The Bank of England has warned half a million families would be at risk of falling into mortgage arrears once it started to raise interest rates from their emergency level of 0.5%.
Threadneedle Street said the number of households running into difficulties would increase by a third to 480,000 in the event of a two-percentage-point increase in the cost of borrowing.
The Bank stressed the proportion of borrowers having trouble paying their home loans should remain well below the levels of the early 1990s – when Britain suffered its worst postwar property crash – provided incomes rose alongside interest rates.
“Higher interest rates will increase financial pressure on households with high levels of debt,” the Bank said in its Quarterly Bulletin. “The percentage of households with high debt-servicing ratios, who would be most at risk of financial distress, is not expected to exceed previous peaks given the likely paths of interest rates and income.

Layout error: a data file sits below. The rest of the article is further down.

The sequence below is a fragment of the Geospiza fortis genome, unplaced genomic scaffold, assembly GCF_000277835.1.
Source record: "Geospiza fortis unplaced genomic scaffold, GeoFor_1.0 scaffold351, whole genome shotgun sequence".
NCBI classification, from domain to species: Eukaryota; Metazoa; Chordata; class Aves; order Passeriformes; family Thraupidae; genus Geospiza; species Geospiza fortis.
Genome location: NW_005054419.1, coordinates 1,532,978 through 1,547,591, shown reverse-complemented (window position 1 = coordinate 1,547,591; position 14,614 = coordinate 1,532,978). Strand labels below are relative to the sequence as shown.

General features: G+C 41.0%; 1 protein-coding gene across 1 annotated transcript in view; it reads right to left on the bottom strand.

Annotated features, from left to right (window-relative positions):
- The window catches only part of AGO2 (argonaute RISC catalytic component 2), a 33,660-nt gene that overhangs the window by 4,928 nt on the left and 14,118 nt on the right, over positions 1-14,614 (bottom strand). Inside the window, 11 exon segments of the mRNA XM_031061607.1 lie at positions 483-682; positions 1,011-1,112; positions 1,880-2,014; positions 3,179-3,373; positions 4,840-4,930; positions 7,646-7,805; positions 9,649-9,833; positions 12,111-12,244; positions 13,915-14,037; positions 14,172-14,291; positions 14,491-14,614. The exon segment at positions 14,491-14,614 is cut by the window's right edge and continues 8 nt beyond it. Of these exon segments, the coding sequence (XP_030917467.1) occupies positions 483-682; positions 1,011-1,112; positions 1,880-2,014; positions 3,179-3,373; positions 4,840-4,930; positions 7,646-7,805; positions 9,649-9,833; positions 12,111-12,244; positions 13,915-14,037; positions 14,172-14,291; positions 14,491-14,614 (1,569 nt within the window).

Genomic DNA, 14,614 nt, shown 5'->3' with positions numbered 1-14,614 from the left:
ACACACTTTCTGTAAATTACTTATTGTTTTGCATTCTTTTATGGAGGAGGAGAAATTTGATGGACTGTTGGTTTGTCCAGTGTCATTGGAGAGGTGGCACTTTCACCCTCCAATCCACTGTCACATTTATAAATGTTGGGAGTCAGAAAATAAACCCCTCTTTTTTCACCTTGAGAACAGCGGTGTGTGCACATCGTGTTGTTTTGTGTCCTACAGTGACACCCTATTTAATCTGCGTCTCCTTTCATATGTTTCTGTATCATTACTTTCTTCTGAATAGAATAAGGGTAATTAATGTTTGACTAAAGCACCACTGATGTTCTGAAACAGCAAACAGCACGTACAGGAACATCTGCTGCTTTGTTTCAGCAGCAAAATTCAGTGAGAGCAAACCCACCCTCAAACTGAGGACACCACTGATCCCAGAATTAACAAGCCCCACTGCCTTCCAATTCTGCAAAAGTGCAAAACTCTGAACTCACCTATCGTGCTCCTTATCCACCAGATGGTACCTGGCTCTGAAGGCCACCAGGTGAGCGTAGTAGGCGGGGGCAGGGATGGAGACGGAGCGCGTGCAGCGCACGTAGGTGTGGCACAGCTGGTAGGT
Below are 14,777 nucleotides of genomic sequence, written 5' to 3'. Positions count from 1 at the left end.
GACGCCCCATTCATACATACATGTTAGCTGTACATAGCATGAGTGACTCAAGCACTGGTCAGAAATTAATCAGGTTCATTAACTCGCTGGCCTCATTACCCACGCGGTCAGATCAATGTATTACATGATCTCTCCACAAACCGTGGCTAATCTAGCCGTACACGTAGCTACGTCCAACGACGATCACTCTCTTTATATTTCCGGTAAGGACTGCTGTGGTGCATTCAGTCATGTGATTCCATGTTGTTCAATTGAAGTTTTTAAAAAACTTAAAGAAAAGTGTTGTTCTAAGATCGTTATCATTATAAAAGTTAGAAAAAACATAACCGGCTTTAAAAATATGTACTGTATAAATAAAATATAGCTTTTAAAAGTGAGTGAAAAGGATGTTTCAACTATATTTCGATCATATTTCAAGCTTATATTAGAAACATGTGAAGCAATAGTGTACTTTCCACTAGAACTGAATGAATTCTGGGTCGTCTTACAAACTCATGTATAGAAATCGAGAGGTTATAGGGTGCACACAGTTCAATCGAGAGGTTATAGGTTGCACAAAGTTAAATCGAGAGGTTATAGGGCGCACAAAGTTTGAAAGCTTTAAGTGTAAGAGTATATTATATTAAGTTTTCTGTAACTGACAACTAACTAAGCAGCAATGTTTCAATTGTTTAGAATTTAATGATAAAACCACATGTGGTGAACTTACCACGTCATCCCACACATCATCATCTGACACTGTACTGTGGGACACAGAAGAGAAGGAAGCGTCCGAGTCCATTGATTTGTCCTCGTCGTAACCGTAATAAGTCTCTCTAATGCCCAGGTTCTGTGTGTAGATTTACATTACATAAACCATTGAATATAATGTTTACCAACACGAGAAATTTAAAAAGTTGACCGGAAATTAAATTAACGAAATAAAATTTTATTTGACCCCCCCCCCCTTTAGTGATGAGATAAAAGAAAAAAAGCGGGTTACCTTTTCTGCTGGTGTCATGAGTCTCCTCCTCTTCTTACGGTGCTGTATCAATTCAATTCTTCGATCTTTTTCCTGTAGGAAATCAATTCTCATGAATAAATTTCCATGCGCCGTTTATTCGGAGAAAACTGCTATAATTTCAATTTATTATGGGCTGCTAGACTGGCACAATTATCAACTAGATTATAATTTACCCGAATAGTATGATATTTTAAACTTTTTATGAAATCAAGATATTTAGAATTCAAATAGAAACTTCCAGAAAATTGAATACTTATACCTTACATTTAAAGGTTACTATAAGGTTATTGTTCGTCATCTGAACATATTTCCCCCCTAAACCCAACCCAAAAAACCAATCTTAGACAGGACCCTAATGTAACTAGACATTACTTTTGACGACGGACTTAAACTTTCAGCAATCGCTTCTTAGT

“But developments in incomes for the households who are potentially most vulnerable will be an important determinant of the extent to which financial distress does increase.”
The findings were based on a survey for the Bank conducted by NMG consulting. It found that the average outstanding mortgage debt was £83,000 per household, with average household income of £33,000 a year (£43,000 for those with a mortgage) and unsecured debt £8,000.
Interest rates have been pegged at 0.5% – the lowest in the Bank’s 320-year history – since March 2009 and cheap borrowing costs have made it easier for households with large home loans to keep up payments on their mortgages.
via The Guardian